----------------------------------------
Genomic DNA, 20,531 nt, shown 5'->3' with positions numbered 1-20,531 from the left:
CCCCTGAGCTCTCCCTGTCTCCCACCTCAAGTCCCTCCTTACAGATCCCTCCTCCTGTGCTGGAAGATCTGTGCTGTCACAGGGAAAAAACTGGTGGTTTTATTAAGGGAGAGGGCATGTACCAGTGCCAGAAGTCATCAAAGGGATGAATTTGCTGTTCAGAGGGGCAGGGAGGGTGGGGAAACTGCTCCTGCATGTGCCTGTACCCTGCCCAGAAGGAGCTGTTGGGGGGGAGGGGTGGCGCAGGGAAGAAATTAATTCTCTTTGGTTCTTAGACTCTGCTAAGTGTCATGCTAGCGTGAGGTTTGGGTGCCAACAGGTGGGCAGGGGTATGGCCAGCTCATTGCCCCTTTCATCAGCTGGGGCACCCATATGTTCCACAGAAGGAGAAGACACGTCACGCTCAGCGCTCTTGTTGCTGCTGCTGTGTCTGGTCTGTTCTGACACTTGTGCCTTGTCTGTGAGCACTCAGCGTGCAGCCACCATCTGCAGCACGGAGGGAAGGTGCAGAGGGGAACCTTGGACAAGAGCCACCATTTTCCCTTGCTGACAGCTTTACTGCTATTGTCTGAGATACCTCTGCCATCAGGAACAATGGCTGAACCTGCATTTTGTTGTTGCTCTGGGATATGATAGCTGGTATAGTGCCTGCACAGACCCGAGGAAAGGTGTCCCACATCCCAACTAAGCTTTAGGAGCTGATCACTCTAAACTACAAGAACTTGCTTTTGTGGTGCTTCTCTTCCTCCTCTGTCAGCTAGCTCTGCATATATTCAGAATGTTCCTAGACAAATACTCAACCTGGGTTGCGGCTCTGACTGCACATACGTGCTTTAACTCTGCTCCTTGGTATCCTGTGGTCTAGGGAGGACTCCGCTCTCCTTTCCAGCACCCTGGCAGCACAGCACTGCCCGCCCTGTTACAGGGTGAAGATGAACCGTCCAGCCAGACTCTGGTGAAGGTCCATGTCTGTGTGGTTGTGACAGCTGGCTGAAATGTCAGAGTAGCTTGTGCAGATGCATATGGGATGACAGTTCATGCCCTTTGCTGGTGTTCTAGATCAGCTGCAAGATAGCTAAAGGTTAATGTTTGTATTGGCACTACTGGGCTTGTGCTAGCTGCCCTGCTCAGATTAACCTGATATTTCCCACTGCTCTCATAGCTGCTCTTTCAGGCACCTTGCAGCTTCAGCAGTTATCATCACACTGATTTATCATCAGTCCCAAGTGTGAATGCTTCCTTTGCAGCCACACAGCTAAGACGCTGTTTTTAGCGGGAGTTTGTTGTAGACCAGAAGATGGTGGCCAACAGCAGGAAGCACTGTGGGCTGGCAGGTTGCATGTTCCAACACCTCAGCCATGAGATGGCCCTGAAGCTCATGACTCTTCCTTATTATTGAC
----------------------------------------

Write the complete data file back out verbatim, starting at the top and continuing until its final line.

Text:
Genomic DNA, 20,531 nt, shown 5'->3' with positions numbered 1-20,531 from the left:
CCCCTGAGCTCTCCCTGTCTCCCACCTCAAGTCCCTCCTTACAGATCCCTCCTCCTGTGCTGGAAGATCTGTGCTGTCACAGGGAAAAAACTGGTGGTTTTATTAAGGGAGAGGGCATGTACCAGTGCCAGAAGTCATCAAAGGGATGAATTTGCTGTTCAGAGGGGCAGGGAGGGTGGGGAAACTGCTCCTGCATGTGCCTGTACCCTGCCCAGAAGGAGCTGTTGGGGGGGAGGGGTGGCGCAGGGAAGAAATTAATTCTCTTTGGTTCTTAGACTCTGCTAAGTGTCATGCTAGCGTGAGGTTTGGGTGCCAACAGGTGGGCAGGGGTATGGCCAGCTCATTGCCCCTTTCATCAGCTGGGGCACCCATATGTTCCACAGAAGGAGAAGACACGTCACGCTCAGCGCTCTTGTTGCTGCTGCTGTGTCTGGTCTGTTCTGACACTTGTGCCTTGTCTGTGAGCACTCAGCGTGCAGCCACCATCTGCAGCACGGAGGGAAGGTGCAGAGGGGAACCTTGGACAAGAGCCACCATTTTCCCTTGCTGACAGCTTTACTGCTATTGTCTGAGATACCTCTGCCATCAGGAACAATGGCTGAACCTGCATTTTGTTGTTGCTCTGGGATATGATAGCTGGTATAGTGCCTGCACAGACCCGAGGAAAGGTGTCCCACATCCCAACTAAGCTTTAGGAGCTGATCACTCTAAACTACAAGAACTTGCTTTTGTGGTGCTTCTCTTCCTCCTCTGTCAGCTAGCTCTGCATATATTCAGAATGTTCCTAGACAAATACTCAACCTGGGTTGCGGCTCTGACTGCACATACGTGCTTTAACTCTGCTCCTTGGTATCCTGTGGTCTAGGGAGGACTCCGCTCTCCTTTCCAGCACCCTGGCAGCACAGCACTGCCCGCCCTGTTACAGGGTGAAGATGAACCGTCCAGCCAGACTCTGGTGAAGGTCCATGTCTGTGTGGTTGTGACAGCTGGCTGAAATGTCAGAGTAGCTTGTGCAGATGCATATGGGATGACAGTTCATGCCCTTTGCTGGTGTTCTAGATCAGCTGCAAGATAGCTAAAGGTTAATGTTTGTATTGGCACTACTGGGCTTGTGCTAGCTGCCCTGCTCAGATTAACCTGATATTTCCCACTGCTCTCATAGCTGCTCTTTCAGGCACCTTGCAGCTTCAGCAGTTATCATCACACTGATTTATCATCAGTCCCAAGTGTGAATGCTTCCTTTGCAGCCACACAGCTAAGACGCTGTTTTTAGCGGGAGTTTGTTGTAGACCAGAAGATGGTGGCCAACAGCAGGAAGCACTGTGGGCTGGCAGGTTGCATGTTCCAACACCTCAGCCATGAGATGGCCCTGAAGCTCATGACTCTTCCTTATTATTGAC